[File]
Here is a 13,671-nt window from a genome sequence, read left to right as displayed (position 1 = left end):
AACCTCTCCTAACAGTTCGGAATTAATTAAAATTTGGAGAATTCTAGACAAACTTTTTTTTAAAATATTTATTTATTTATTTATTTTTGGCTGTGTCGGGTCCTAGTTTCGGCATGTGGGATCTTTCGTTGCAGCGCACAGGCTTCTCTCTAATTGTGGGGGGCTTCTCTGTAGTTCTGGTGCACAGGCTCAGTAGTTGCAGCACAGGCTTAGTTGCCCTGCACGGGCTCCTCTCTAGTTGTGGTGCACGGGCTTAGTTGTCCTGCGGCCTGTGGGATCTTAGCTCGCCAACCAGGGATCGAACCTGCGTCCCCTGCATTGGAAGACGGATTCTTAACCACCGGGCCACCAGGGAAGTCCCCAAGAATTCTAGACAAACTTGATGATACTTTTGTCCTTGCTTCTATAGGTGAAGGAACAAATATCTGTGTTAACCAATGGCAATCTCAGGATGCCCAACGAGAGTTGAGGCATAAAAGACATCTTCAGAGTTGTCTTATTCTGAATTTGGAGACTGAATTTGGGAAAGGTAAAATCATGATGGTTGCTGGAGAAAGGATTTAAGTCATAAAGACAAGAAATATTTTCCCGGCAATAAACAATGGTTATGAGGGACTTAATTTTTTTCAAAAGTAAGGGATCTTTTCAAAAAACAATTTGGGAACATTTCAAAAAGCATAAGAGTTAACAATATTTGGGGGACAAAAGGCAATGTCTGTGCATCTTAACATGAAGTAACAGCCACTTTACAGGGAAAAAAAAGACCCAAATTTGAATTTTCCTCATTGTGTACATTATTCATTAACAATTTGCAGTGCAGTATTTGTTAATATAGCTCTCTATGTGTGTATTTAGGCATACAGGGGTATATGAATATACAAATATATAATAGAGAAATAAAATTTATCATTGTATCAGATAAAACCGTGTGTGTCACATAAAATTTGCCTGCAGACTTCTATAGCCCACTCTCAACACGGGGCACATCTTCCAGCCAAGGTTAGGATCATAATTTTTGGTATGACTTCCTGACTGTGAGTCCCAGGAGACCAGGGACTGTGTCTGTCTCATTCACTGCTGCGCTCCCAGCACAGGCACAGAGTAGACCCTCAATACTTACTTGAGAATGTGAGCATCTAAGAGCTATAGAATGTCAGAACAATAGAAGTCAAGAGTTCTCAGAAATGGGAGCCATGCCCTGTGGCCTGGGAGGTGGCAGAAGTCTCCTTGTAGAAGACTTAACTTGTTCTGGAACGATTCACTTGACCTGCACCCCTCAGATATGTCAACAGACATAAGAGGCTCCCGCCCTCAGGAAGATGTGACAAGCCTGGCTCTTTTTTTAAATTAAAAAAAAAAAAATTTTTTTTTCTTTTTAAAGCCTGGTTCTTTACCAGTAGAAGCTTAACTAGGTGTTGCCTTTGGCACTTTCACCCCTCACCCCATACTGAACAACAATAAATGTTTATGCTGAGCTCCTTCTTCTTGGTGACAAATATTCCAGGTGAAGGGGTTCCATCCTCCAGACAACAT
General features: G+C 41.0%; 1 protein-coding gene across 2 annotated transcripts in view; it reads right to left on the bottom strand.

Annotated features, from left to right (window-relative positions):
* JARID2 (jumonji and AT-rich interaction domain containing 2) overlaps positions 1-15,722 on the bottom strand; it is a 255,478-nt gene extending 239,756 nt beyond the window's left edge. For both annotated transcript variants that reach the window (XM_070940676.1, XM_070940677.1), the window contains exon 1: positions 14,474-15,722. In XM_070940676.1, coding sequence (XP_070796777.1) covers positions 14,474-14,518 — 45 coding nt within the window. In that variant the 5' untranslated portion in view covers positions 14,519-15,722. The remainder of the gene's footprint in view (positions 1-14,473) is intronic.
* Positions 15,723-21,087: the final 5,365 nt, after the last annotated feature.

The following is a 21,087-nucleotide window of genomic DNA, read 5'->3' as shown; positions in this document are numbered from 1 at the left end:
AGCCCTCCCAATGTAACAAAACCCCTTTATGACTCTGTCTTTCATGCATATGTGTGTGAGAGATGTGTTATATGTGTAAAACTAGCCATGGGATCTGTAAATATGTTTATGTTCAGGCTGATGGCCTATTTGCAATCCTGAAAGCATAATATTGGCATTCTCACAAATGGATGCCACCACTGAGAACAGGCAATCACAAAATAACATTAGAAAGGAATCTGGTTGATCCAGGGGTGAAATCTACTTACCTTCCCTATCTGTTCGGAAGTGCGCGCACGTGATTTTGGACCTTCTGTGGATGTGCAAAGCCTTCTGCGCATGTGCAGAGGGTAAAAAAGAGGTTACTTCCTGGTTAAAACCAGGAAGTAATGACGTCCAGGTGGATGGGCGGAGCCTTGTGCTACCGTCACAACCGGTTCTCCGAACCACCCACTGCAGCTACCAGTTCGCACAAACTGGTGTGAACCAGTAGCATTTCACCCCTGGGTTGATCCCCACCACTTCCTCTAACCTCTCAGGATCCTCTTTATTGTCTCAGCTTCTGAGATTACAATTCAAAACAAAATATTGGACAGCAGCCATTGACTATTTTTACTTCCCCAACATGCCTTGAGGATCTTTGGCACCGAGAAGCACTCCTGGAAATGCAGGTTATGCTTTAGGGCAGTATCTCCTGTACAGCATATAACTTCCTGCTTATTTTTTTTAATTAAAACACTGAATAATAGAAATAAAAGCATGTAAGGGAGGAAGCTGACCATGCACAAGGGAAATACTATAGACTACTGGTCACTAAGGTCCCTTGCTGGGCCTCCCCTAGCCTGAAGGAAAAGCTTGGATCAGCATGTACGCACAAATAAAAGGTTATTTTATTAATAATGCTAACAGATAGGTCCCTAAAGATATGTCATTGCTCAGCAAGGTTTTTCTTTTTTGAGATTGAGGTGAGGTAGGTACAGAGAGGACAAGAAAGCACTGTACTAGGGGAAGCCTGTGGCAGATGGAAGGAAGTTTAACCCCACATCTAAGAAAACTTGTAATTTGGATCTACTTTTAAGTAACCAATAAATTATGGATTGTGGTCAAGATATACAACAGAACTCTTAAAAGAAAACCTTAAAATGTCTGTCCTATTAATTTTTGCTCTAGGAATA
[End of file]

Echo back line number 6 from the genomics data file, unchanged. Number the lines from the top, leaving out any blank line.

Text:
* Positions 15,723-21,087: the final 5,365 nt, after the last annotated feature.